In 2016, Newman became a partner in Higher Ground Music in Burlington Vermont. Currently, he has investments in start-ups in hemp and cannabis, has bought Art Riot (an art/music venue) plus he is also currently working on a new venture in LA– and he's not done yet!
 
Alan grew up in the Long Island area of New York. His father was a commercial real estate broker, leasing out shopping malls before they were built. Alan says his father would work very hard for 2-3 years, max out his bonuses and then take a couple years off. “In some ways he demonstrated entrepreneurial living to me,” Alan says. A bright, rebellious spirit who rejected authority, he was kicked out of three high schools and two colleges in five years.
 
Alan says he never wanted to be in “business,” sitting behind a desk and wearing a suit. “I’m frequently only interested in doing things people tell me I can’t do,” he laughs. Carl asks Alan what motivates him now, at the age 75. “I’ve created far more wealth for other people. I continue to work because I need income, though I’m perfectly happy and comfortable. I like working, I need to be active. Building companies is my hobby!”
 
Alan’s insights on (un)retirement:
  • “I don’t believe in retirement---it has never dawned on me. I’m having fun!”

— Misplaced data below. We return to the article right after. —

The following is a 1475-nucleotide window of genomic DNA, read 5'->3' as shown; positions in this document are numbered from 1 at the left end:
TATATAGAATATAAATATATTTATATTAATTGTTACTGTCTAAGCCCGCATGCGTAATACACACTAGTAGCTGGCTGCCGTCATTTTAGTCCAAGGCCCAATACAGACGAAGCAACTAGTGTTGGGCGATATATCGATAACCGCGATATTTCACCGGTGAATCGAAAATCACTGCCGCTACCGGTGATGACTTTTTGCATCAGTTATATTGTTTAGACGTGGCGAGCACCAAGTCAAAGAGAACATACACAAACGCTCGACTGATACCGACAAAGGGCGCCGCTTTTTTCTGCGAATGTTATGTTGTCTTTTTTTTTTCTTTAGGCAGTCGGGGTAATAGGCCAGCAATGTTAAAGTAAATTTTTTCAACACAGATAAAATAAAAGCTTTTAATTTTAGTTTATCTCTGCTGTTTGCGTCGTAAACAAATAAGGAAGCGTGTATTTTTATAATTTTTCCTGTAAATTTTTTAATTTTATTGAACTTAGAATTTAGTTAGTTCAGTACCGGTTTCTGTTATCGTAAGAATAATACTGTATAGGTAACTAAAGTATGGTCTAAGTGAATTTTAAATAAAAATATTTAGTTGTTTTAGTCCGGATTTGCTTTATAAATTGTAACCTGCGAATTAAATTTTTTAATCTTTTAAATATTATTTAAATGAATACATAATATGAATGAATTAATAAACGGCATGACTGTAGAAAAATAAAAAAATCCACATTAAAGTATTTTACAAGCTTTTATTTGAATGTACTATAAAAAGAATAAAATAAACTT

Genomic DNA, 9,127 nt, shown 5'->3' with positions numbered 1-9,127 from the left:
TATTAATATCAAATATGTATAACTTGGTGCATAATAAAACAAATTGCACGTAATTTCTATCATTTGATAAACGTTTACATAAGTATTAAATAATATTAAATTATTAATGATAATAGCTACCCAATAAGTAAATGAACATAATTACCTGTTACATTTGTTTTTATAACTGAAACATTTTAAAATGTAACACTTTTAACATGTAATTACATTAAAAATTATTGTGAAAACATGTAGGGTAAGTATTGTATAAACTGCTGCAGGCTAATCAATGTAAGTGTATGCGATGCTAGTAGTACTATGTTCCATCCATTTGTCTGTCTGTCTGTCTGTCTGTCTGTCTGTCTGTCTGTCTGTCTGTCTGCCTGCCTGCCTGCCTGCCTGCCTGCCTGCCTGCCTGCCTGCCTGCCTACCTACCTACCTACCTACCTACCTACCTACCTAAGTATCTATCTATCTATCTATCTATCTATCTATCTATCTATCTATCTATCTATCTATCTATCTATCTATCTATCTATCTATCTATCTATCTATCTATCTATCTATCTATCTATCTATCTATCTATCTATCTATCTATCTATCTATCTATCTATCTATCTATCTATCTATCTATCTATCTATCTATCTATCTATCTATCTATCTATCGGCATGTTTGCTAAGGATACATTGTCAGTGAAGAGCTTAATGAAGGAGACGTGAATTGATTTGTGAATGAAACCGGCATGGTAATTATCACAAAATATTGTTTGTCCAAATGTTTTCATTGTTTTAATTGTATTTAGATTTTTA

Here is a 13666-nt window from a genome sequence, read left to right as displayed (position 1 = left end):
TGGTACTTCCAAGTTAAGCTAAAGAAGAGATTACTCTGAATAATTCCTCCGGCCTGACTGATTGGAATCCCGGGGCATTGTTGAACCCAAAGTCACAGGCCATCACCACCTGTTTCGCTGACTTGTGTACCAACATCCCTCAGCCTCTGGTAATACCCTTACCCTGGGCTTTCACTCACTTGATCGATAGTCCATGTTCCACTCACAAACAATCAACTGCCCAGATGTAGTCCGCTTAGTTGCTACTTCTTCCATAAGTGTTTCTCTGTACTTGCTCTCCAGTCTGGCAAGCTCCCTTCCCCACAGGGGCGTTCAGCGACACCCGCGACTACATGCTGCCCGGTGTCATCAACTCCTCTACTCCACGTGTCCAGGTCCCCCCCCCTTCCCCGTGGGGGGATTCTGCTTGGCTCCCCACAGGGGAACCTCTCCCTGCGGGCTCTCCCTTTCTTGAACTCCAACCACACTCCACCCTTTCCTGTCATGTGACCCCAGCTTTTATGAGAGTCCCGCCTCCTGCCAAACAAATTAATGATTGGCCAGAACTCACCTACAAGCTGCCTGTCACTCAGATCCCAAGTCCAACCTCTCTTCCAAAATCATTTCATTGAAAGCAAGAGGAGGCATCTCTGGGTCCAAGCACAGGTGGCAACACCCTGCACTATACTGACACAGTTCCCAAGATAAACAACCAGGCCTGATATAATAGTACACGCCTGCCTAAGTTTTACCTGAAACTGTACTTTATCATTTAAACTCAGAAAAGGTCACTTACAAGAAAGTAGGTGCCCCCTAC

• “Say YES! I find that I am endlessly curious and I tend to say YES a lot.”
  • “There are two kinds of people---'expense' people and 'revenue' people. When things get tight, "expense" people look for ways to reduce expenses. I’m  a revenue person—I look for ways to generate more revenue.”
  • "There's something about making something that people want to buy that excites me!"

 

For more about Alan Newman: https://en.wikipedia.org/wiki/Alan_Newman_(entrepreneur) 

 

Alan's Appearance on "How I Built This": https://www.npr.org/2021/01/22/959614771/seventh-generation-alan-newman-and-jeffrey-hollender
 
 
Diana Landau is the Content Wrangler for Pickleball Media. After 15 years in corporate marketing, in 2012 she pivoted to write and wrangle content for Niche Media's weekly blog. She now manages the “I Used to Be Somebody” weekly blog.
 

 

Tags:    blog   interview   Alan Newman   Risk Taker   unretirement   entrepreneur   rebellious